Jackson Goen Missed Four Headrights
But Finally Acquired Land In Texas
Jackson Goen had been drawn to Texas all his life. He had heard that Texas had land to burn! An immense domain of virgin land it was, and you could have all you wanted, just for the taking. When the call came to his native South Carolina for volunteers from the embattled Texans in their Revolutionary struggle, Jackson Goen longed to go. The Texas government offered a First Class Headright of a league and a labor–4,602 acres–to every man who joined in their fight for independence.
But Goen delayed, and on March 2, 1836, Texas won its struggle for independence, and the first class grants were withdrawn. Texas still needed settlers, and it offered Second Class Headrights of 1,280 acres. Again Goen procrastinated, and in 18 months, this second land offer was withdrawn. On October 1, 1837, Texas, still needing citizens and taxpayers, offered Third Class Headrights of a section of land. The offer was withdrawn January 1, 1840, and Jackson Goen had missed out again.
On January 1, 1840 the Republic of Texas announced its Fourth Class Headright program which still offered a section of land with the requirement that 10 acres be placed into cultivation. Jackson Goen felt a stronger attraction to Texas and began to make plans for a move.
He finally arrived in Nacogdoches, Texas in 1850 long after the headright program had terminated.
Jackson Goen was born March 15, 1811, according to his tombstone in Thomason Cemetery at Nacogdoches as recorded in “Nacogdoches County, Texas Cemeteries.”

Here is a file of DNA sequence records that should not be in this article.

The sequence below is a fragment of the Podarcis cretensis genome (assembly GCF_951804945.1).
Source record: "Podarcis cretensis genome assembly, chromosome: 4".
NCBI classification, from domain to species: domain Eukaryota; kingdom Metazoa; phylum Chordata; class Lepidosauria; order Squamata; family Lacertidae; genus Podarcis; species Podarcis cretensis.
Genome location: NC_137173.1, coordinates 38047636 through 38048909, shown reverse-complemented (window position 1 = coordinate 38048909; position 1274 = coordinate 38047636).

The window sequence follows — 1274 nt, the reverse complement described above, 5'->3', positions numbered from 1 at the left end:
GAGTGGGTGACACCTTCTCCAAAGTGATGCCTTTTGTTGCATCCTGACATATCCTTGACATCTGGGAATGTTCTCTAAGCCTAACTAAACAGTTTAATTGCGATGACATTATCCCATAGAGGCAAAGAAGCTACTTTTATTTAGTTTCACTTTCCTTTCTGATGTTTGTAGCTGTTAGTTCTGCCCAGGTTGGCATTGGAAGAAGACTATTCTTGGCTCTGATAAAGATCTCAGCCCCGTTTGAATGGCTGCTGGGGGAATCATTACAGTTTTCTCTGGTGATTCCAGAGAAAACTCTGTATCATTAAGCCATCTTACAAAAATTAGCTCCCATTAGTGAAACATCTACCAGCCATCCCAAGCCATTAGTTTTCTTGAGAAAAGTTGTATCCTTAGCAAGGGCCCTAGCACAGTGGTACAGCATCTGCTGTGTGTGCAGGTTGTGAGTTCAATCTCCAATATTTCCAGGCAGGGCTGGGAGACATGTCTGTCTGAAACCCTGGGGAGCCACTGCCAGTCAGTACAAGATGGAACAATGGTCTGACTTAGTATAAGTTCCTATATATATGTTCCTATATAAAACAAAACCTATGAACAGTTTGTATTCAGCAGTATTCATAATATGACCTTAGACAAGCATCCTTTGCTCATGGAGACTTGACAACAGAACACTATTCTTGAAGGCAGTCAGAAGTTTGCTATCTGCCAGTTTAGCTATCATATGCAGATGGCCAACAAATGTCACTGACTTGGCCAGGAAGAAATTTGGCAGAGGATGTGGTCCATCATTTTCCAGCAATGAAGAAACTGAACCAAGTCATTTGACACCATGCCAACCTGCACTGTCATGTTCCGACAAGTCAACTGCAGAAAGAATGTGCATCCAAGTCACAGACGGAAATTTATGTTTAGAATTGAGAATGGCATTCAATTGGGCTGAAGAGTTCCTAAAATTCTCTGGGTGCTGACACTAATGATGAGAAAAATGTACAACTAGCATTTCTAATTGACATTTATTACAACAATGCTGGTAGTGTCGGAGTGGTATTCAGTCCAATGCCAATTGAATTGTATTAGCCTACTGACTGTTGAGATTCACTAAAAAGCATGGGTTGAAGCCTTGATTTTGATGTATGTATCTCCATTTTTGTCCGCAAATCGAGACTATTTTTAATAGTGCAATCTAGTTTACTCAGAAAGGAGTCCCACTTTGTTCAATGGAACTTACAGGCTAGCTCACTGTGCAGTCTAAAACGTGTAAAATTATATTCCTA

He was recorded in the 1850 census of Nacogdoches County as “age 23 [?], single, carpenter” living in the household of Constantine Hardeman, Household 45-45, a farmer who was born in South Carolina. Jackson Goen was married February 2, 1854 to Miss Martha F. A. Thomason, daughter of David Thomason and Martha Jane Thomason, according to Nacogdoches County Marriage Book 1, page 590. David Thomason was born in
Virginia in 1796, and Martha Jane Thomason was born January 5, 1809.
Jackson Goen finally acquired some Texas land, but sold his 200 acres January 19, 1855 to Peter B. Fewell for $75, according to Deed Book L, page 590. Jackson Goen was enumerated as the head of Household 529-529 in the 1860 census of Nacogdoches:
“Goen, Jackson 47, born in Georgia[?], farmer,
$1,774 in personal property
Martha 31, born in Tennessee, wife
Betty 6. born in Texas, daughter
Durham 3, born in Texas, son”
He served in the Texas Third Brigade during the Civil War. He was registered to vote in 1867 and reported that he had been in Texas for 17 years. Jackson Goen received a pre-emption certificate for 81.7 acres of land located 10« miles east of Nacogdoches from the State of Texas August 15, 1871, according to the Texas State Land Commission File No. 3992.
Jackson Goen died September 19, 1887 and was buried in Thomason Cemetery adjacent to his father-in-law who had died in 1877. Martha Jane Thomason died October 3, 1899. “Martha Goyen,” regarded as Martha A. F. Thomason Goen, died March 16, 1910 at age 83,
according to Nacogdoches County death records.
Children born to Jackson Goen and Martha A. F. Thomas Goen include:
Betty Goen born about 1854
James Durham Goen born about 1857